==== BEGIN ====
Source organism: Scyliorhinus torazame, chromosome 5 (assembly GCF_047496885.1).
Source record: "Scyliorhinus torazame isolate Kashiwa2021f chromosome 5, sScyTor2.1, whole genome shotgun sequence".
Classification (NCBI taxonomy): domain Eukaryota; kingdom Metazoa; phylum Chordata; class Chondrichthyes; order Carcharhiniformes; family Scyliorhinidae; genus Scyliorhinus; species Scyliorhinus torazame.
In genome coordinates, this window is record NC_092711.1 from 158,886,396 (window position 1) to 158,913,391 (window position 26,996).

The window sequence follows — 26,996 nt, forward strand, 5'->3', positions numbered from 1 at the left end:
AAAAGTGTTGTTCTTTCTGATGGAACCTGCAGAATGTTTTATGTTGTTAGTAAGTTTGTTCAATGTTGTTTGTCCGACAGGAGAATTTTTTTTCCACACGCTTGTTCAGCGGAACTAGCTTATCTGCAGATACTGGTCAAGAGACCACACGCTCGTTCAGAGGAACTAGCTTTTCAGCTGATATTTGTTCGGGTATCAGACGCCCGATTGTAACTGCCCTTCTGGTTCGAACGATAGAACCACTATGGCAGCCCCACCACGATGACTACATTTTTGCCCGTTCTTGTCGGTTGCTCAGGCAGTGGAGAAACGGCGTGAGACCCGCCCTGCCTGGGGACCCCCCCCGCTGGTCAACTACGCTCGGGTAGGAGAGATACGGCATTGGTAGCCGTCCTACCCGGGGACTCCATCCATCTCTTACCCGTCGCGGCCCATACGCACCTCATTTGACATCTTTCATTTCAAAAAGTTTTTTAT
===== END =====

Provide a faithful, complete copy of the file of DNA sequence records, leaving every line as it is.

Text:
Source organism: Scyliorhinus torazame, chromosome 5 (assembly GCF_047496885.1).
Source record: "Scyliorhinus torazame isolate Kashiwa2021f chromosome 5, sScyTor2.1, whole genome shotgun sequence".
Classification (NCBI taxonomy): domain Eukaryota; kingdom Metazoa; phylum Chordata; class Chondrichthyes; order Carcharhiniformes; family Scyliorhinidae; genus Scyliorhinus; species Scyliorhinus torazame.
In genome coordinates, this window is record NC_092711.1 from 158,886,396 (window position 1) to 158,913,391 (window position 26,996).

The window sequence follows — 26,996 nt, forward strand, 5'->3', positions numbered from 1 at the left end:
AAAAGTGTTGTTCTTTCTGATGGAACCTGCAGAATGTTTTATGTTGTTAGTAAGTTTGTTCAATGTTGTTTGTCCGACAGGAGAATTTTTTTTCCACACGCTTGTTCAGCGGAACTAGCTTATCTGCAGATACTGGTCAAGAGACCACACGCTCGTTCAGAGGAACTAGCTTTTCAGCTGATATTTGTTCGGGTATCAGACGCCCGATTGTAACTGCCCTTCTGGTTCGAACGATAGAACCACTATGGCAGCCCCACCACGATGACTACATTTTTGCCCGTTCTTGTCGGTTGCTCAGGCAGTGGAGAAACGGCGTGAGACCCGCCCTGCCTGGGGACCCCCCCCGCTGGTCAACTACGCTCGGGTAGGAGAGATACGGCATTGGTAGCCGTCCTACCCGGGGACTCCATCCATCTCTTACCCGTCGCGGCCCATACGCACCTCATTTGACATCTTTCATTTCAAAAAGTTTTTTAT